The pension lifetime allowance (pension LTA) is the maximum you’re allowed to receive from your pension arrangements without having to pay a tax charge. If you exceed your lifetime pension allowance, it will be subject to a Lifetime Allowance Charge.
You’re tested against the lifetime allowance when you draw benefits from your pension, or if you die before drawing benefits from the scheme. Such events are known as benefit crystallisation events (BCEs) and involve your benefits being tested against the lifetime allowance.
Furthermore, if you have not taken all of your benefits by age 75, a lifetime allowance test will be carried out at this age on your remaining benefits to ensure you haven’t got savings worth in excess of your LTA.
Should you exceed the lifetime allowance, any excess funds above this figure will attract a tax charge of 25% if it is withdrawn as an income (e.g. from an annuity or a drawdown arrangement) or 55% if it’s withdrawn as a cash lump sum.
So a higher-rate taxpayer with a pension income of £10,000 per year who had exceeded the lifetime allowance would face their pension income being cut to £7,500 by the lifetime allowance charge.
They would then have to pay income tax at 40% on the £7,500, reducing it further to £4,500. This is effectively the same as the 55% charge that would be levied on a lump sum.
In a defined benefit scheme, your pension plan may agree to pay the tax to HMRC for you and compensate by cutting your annual benefit.
The pension lifetime allowance is currently £1,055,000 and rises each year in line with inflation.
The government first introduced the lifetime allowance back in 2006 and was initially set at £1.5m. The pension allowance then rose gradually each year until it reached £1.8m in 2010. From 2010 onwards, however, pension reforms have successively cut the lifetime allowance.
By the start of the 2016/17 tax year, the lifetime allowance had been whittled down to £1m and, from the 2018/19 tax year onwards, rises in line with inflation.
Note that the pension lifetime allowance is different from your annual pension allowance, which refers to how much you can pay into your pension and still receive tax relief in any given tax year. This is currently set at £40,000 or 100% of your earnings, whichever is lower.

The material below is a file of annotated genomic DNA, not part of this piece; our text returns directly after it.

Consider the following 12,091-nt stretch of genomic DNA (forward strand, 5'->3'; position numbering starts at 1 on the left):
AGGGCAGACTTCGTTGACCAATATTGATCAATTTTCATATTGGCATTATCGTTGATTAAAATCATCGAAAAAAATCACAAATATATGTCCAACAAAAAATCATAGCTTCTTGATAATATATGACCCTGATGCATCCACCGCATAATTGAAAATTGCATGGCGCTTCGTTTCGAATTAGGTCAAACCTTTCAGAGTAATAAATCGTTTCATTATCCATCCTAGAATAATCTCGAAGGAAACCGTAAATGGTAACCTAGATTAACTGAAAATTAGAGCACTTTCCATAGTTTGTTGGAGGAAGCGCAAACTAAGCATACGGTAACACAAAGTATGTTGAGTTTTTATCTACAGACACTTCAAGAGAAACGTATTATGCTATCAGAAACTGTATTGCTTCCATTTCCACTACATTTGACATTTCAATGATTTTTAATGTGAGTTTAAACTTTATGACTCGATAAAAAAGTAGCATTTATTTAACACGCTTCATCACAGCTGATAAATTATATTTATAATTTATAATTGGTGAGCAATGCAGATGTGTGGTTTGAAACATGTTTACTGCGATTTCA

Although a £1,055,000 pension lifetime allowance might sound like an enormous sum of money to have in your pension pot, it won’t buy as large a retirement income as you might think based on current annuity rates, especially if you’re looking index-link your income to protect it from inflation in the years to come.
To find out how much of your lifetime allowance you’ve used, you’ll need to contact your pension provider(s) who should be able to tell you. If you have more than one pension, make sure you tot up what you’ve used in all of the different schemes you belong to.
What counts towards your lifetime allowance depends on the type of pension scheme you have.
In a defined contribution or money purchase pension scheme, you calculate your lifetime allowance based on the value of your pension pot you’re going to use to fund your retirement.
If you have a defined benefit or final salary pension, then the calculation of what counts towards your lifetime allowance is a little more complicated.
Here, you multiply the annual pension due from by 20, and add any tax-free cash lump sum. For example, in the 2019/20 tax year you can receive an annual pension of up to £52,750 before you are hit by the tax charge, as £52,750 multiplied by 20 is £1,055,000 (assuming you take nothing as a cash lump sum),
A final salary pension transfer involves you accepting a lump sum payout to transfer out of a defined benefit pension and into a defined contribution scheme. While this option won’t be right for most people, for the minority of those for whom this is the best path to take there’s a lifetime allowance risk attached.